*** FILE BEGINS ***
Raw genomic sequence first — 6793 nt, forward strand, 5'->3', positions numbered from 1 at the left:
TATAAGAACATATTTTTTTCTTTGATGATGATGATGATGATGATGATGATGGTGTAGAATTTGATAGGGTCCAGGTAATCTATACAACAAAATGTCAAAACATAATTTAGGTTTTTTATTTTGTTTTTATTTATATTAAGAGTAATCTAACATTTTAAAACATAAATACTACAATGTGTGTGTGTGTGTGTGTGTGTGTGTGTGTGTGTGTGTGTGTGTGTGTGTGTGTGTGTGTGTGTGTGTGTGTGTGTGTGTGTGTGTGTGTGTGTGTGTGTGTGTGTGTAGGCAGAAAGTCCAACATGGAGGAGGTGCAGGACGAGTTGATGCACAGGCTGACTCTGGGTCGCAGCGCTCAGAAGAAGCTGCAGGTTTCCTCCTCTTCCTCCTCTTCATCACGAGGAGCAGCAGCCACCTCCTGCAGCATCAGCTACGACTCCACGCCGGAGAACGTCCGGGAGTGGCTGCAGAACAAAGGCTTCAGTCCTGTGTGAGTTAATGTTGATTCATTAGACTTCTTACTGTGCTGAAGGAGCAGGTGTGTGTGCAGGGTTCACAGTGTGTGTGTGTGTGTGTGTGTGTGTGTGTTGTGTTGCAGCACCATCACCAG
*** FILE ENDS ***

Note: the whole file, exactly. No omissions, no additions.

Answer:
Raw genomic sequence first — 6793 nt, forward strand, 5'->3', positions numbered from 1 at the left:
TATAAGAACATATTTTTTTCTTTGATGATGATGATGATGATGATGATGATGGTGTAGAATTTGATAGGGTCCAGGTAATCTATACAACAAAATGTCAAAACATAATTTAGGTTTTTTATTTTGTTTTTATTTATATTAAGAGTAATCTAACATTTTAAAACATAAATACTACAATGTGTGTGTGTGTGTGTGTGTGTGTGTGTGTGTGTGTGTGTGTGTGTGTGTGTGTGTGTGTGTGTGTGTGTGTGTGTGTGTGTGTGTGTGTGTGTGTGTGTGTGTGTGTAGGCAGAAAGTCCAACATGGAGGAGGTGCAGGACGAGTTGATGCACAGGCTGACTCTGGGTCGCAGCGCTCAGAAGAAGCTGCAGGTTTCCTCCTCTTCCTCCTCTTCATCACGAGGAGCAGCAGCCACCTCCTGCAGCATCAGCTACGACTCCACGCCGGAGAACGTCCGGGAGTGGCTGCAGAACAAAGGCTTCAGTCCTGTGTGAGTTAATGTTGATTCATTAGACTTCTTACTGTGCTGAAGGAGCAGGTGTGTGTGCAGGGTTCACAGTGTGTGTGTGTGTGTGTGTGTGTGTGTGTTGTGTTGCAGCACCATCACCAG